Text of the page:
By studying how each river’s microorganisms fare when transported to such different biomes, the scientists hope to better understand how the metabolizing functions work. This should shed new light on our efforts to clean up our water. In the search for knowledge about how ecosystems process organic carbon, Kaplan also hopes to gain new insights into the origins and fates of the organic pools in the earth’s oceans. Produced by the organic matter that flows through our rivers, these pools of dissolved carbon have a significant aggregate impact on global carbon cycles, which are believed to be a significant source of global warming.
Smelling Out Fragrances
Stroud Center scientist Laurel Standley is working on a research project with University of Delaware colleagues to determine whether household product fragrances are harmful to the environment.
In this research, as with much of her other work, Standley uses a mass spectrometer as her nose. This sophisticated and expensive machine identifies types of particles present in a sample. The particles are ionized and beamed through a magnetic field which measures their mass, thus identifying them.
The Research Institute for Fragrance Materials, an organization formed by a consortium of chemical manufacturers, is funding the two-year project. The consortium is concerned about what happens to the fragrances in their household products after they are poured down the drain. In particular, they want to know what happens to the fragrances when they are spread on farmers’ fields in sludge from sewage treatment plants. Do the fragrances evaporate into the atmosphere? If so, is there any risk of accumulation in the atmosphere or in the tissues of humans and animals? Do the fragrances decompose harmlessly with the sludge?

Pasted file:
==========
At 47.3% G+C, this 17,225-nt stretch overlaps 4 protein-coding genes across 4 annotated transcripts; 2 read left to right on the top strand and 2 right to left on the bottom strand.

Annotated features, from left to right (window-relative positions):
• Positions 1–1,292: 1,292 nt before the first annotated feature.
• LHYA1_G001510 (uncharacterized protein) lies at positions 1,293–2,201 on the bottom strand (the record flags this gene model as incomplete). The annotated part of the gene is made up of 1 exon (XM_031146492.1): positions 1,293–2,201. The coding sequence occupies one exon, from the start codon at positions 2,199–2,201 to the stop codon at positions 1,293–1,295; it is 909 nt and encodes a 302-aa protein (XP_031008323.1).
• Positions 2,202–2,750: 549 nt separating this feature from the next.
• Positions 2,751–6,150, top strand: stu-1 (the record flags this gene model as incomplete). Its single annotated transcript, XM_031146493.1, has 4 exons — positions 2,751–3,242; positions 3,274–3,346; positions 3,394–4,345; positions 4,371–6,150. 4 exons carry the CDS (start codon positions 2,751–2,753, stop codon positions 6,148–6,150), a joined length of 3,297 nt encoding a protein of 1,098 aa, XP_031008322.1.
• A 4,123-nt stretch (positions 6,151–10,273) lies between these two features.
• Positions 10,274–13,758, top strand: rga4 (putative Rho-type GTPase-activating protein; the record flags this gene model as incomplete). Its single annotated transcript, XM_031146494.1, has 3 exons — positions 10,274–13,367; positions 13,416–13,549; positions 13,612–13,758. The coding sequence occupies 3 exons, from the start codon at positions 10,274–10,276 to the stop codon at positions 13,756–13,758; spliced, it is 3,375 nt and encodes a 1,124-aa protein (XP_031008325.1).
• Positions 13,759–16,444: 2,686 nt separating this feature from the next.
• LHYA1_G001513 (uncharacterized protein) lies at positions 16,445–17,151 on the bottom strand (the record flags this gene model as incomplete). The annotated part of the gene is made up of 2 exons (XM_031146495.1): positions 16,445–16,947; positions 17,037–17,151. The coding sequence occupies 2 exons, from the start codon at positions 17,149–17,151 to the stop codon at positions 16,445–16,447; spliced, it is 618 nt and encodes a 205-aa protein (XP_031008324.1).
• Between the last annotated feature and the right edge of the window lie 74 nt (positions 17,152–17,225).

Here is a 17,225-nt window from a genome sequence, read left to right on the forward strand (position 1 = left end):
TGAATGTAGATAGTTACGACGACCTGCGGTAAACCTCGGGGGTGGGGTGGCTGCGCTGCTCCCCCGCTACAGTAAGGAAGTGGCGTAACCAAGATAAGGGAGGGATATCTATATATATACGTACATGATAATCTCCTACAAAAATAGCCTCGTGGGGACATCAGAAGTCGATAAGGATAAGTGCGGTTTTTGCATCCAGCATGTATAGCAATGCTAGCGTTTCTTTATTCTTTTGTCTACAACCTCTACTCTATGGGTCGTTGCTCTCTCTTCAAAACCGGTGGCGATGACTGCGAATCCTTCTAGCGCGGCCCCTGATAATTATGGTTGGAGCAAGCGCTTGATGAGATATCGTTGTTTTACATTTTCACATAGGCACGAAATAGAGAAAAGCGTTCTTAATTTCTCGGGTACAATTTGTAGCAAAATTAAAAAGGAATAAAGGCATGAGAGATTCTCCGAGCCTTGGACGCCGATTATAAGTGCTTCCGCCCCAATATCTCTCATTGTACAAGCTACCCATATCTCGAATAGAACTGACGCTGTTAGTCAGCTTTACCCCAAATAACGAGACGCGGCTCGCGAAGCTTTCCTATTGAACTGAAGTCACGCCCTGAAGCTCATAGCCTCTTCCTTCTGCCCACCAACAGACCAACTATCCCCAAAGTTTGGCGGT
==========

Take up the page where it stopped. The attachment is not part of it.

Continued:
“They want to make sure these things don’t become a problem,” said Standley. They don’t want to make the mistake that was made with PCBs (polychlorinated biphenyls) and refrigerants. The assumption was that they were harmless.
Standley explained that the fragrances are organic chemicals, many of which originate from plants. Vanilla is one example.
The scientists make a distinction between fragrances and perfumes. The latter, Standley said, are made up of many components to produce a unique smell — and are usually expensive. Fragrances are simpler, manufactured in bulk and produced as cheaply as possible to make products more appealing to consumers.
Standley’s fellow team members from the University of Delaware are environmental engineering academics, Herb Allen, Pei Chiu and Dan Cha, and graduate student Angela DiFrancesco. They do most of the fieldwork, and the Stroud Center does most of the laboratory analysis.